Growth & Reasons of Counter trade

Counter trade is a form of international trade in which certain export and import transactions are directly linked with each other and in which import of goods are paid for by export of goods, instead of money payments.

In the modern economies, most transactions involve monetary payments and receipts, either immediate or deferred. As against this, counter trade refers to a variety of unconventional international trade practices which link exchange of goods – directly or indirectly – in an attempt to dispense with currency transactions.

A significant volume of international trade is covered by counter trade. Counter trade of course, is not a new phenomenon but the nineteen seventies and eighties witnessed a remarkable growth in this type of international trade, encouraged by many governments and actively involved by many trading houses, both private and public, although organizations like GATT (WTO) and IMF do not favor it.

According to one report, the number of countries practicing counter trade increased from 27 in 1973 to more than 90 by mid 1980s. A study by the US Departments of Commerce found that counter trade covered 38% of East-West trade in 1981 compared to 28% in 1976. According to the estimates made by the Economist quite sometime ago, counter trade accounted for one-fourth of all world trade. However, the GATT in a report had noted that in 1983 counter trade accounted for about 8% of the global trade. A source in the US Department of Commerce expected some time ago that counter trade would be reflected in one way or the other, in 50% of the world trade by the end of the 20th current century. The political and economic changes in the former USSR and Eastern Europe do not appear to adversely affect the growth of counter trade.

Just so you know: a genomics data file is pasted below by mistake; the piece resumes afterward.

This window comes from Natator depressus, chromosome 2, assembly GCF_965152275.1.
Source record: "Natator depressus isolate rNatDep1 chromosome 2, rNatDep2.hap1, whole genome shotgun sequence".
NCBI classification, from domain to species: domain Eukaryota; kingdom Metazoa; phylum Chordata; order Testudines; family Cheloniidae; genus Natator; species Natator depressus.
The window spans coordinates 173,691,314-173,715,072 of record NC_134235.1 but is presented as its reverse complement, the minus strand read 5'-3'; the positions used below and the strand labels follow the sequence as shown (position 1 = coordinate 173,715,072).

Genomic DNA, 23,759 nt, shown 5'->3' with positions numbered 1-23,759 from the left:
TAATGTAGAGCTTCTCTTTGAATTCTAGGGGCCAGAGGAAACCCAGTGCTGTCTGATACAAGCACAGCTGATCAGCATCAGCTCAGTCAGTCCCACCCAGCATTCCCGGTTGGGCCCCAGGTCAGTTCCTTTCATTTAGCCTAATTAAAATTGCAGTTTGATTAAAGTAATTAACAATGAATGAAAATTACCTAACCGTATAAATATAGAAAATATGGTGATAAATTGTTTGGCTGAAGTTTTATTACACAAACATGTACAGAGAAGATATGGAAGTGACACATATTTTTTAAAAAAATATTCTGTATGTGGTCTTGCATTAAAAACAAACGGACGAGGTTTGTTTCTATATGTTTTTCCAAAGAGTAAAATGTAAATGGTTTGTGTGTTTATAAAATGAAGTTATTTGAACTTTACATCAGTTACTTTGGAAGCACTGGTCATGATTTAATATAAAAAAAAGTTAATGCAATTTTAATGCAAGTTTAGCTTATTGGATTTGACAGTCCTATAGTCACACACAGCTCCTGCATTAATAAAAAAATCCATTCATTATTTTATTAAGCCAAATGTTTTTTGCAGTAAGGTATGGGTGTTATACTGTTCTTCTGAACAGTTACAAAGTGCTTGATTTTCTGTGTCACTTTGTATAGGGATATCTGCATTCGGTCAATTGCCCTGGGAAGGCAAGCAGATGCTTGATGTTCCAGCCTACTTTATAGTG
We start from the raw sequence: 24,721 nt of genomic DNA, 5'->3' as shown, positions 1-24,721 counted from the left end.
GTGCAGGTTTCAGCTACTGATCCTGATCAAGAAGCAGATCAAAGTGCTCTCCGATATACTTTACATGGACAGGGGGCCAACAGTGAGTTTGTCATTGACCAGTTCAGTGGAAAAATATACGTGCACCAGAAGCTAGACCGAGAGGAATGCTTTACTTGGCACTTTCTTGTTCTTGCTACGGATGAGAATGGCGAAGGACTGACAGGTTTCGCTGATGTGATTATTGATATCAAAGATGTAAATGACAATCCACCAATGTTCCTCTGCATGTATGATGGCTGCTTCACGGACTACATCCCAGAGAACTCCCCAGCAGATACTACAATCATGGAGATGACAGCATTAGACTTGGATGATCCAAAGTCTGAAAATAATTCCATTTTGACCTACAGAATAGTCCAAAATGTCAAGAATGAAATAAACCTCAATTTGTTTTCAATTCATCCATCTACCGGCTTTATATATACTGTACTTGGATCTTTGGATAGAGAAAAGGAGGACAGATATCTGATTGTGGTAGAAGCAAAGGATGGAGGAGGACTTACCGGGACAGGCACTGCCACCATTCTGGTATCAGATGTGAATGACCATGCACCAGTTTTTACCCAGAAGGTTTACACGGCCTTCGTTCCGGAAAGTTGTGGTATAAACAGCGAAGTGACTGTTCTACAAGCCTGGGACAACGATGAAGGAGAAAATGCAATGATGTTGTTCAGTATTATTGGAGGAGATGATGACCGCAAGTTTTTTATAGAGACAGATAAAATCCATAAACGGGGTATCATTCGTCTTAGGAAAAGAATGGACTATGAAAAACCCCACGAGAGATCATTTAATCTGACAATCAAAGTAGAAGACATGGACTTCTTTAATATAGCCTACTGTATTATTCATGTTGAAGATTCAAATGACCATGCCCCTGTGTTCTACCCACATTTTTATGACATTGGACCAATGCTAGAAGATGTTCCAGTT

Counter trade had been growing with government patronage. According to one report more than 81 countries across the world had actual pro-counter trade government policies. Counter trade has been made mandatory by a number of countries including Indonesia, South Korea, Malaysia and Australia in case of government / public sector purchases of above certain specified value. Even though a number of other countries like Bangladesh, Burma, China, Pakistan, Philippines, Singapore, Thailand and Taiwan have no mandatory provisions all encourage their importers to settle transactions on counter trade basis. Indian public sector agencies like STC and MMTC are active in counter trade. Government of India set up a special cell in the Ministry of Commerce to monitor international developments in counter trade and to develop appropriate policy to enable Indian canalizing agencies to make best use of opportunities available to boost India’s exports through counter trade.